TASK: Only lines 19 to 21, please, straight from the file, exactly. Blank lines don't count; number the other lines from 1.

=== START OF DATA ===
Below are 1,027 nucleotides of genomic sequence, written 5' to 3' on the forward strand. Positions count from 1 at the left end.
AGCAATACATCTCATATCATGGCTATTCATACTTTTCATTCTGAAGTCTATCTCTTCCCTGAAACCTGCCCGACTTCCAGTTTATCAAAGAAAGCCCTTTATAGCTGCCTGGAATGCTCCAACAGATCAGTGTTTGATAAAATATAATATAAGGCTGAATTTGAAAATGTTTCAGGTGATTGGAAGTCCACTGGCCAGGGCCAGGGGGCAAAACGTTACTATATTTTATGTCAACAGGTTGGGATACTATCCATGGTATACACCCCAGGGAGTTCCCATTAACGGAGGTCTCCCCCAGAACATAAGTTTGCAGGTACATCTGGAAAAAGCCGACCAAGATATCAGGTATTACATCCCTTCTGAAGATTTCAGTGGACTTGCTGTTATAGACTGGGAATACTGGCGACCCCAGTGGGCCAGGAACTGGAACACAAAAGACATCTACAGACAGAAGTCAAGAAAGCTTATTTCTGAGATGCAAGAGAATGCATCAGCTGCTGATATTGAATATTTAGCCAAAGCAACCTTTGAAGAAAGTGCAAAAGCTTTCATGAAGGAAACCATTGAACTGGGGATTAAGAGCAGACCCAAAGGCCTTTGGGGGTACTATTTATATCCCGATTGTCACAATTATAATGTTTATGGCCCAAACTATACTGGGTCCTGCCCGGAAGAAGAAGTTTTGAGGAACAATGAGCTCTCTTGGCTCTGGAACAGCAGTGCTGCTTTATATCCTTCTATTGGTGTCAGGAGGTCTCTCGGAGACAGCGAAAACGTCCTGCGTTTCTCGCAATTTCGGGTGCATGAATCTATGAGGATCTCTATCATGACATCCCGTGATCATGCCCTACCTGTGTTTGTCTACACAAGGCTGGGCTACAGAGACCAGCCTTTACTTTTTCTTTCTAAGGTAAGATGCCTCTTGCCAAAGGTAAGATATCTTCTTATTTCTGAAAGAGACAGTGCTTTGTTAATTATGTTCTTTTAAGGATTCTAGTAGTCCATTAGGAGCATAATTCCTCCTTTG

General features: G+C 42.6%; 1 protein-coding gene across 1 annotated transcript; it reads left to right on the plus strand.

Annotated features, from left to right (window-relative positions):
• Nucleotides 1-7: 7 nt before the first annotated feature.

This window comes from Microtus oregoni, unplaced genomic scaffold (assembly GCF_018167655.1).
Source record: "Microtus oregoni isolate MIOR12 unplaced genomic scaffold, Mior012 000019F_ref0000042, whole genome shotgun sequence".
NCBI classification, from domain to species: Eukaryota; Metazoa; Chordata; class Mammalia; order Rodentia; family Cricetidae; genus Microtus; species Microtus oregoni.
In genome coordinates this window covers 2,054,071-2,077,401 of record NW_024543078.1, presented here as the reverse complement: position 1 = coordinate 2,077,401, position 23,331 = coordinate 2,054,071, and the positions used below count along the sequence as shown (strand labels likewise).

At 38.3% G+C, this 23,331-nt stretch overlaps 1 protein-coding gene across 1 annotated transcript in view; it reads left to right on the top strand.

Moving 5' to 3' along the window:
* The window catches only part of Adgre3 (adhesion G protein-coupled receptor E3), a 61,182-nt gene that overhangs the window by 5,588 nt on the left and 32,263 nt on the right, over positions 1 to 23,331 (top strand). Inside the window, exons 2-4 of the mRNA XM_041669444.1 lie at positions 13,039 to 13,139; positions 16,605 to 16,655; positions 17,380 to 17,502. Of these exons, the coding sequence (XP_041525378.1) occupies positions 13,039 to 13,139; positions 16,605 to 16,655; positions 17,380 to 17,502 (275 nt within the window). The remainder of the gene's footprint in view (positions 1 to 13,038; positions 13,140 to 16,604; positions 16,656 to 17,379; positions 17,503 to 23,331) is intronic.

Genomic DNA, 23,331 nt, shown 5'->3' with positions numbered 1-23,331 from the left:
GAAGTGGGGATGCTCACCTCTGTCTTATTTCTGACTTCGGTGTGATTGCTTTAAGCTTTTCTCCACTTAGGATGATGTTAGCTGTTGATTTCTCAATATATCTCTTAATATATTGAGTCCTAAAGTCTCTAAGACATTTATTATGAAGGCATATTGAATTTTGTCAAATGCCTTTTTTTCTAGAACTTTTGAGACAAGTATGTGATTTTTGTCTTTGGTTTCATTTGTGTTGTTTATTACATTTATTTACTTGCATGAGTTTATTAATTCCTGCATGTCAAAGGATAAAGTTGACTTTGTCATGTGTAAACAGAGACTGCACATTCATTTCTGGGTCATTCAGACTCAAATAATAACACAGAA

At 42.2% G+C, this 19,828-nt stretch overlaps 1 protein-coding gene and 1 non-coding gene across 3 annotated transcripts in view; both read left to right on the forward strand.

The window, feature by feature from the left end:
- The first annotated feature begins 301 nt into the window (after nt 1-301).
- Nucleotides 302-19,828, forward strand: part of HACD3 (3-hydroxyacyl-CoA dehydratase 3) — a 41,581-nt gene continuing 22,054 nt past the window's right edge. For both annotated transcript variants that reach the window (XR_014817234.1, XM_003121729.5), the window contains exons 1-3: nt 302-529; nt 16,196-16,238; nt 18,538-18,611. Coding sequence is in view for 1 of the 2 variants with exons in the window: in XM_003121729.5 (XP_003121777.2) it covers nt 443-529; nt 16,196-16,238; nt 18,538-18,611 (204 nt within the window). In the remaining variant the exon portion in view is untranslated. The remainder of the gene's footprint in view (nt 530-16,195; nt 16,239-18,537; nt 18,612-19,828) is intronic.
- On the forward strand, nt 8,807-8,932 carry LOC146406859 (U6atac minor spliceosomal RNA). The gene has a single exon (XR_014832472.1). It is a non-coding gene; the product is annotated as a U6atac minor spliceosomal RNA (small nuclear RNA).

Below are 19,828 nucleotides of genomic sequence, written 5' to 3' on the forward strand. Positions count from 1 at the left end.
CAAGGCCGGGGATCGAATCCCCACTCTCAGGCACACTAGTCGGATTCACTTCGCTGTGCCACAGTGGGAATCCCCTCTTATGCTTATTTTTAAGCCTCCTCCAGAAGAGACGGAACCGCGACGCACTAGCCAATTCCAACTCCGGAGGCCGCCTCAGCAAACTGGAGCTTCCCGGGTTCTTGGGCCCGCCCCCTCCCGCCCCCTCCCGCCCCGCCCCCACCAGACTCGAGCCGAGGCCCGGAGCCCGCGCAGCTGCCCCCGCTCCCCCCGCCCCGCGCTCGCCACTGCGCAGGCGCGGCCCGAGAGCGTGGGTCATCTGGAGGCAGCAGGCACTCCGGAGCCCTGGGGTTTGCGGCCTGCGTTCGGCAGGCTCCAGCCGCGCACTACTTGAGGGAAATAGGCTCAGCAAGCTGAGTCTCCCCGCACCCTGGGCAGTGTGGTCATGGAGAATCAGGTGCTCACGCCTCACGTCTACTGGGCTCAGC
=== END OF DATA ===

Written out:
- On the forward strand, nt 8,807-8,932 carry LOC146406859 (U6atac minor spliceosomal RNA). The gene has a single exon (XR_014832472.1). It is a non-coding gene; the product is annotated as a U6atac minor spliceosomal RNA (small nuclear RNA).

Below are 19,828 nucleotides of genomic sequence, written 5' to 3' on the forward strand. Positions count from 1 at the left end.
CAAGGCCGGGGATCGAATCCCCACTCTCAGGCACACTAGTCGGATTCACTTCGCTGTGCCACAGTGGGAATCCCCTCTTATGCTTATTTTTAAGCCTCCTCCAGAAGAGACGGAACCGCGACGCACTAGCCAATTCCAACTCCGGAGGCCGCCTCAGCAAACTGGAGCTTCCCGGGTTCTTGGGCCCGCCCCCTCCCGCCCCCTCCCGCCCCGCCCCCACCAGACTCGAGCCGAGGCCCGGAGCCCGCGCAGCTGCCCCCGCTCCCCCCGCCCCGCGCTCGCCACTGCGCAGGCGCGGCCCGAGAGCGTGGGTCATCTGGAGGCAGCAGGCACTCCGGAGCCCTGGGGTTTGCGGCCTGCGTTCGGCAGGCTCCAGCCGCGCACTACTTGAGGGAAATAGGCTCAGCAAGCTGAGTCTCCCCGCACCCTGGGCAGTGTGGTCATGGAGAATCAGGTGCTCACGCCTCACGTCTACTGGGCTCAGC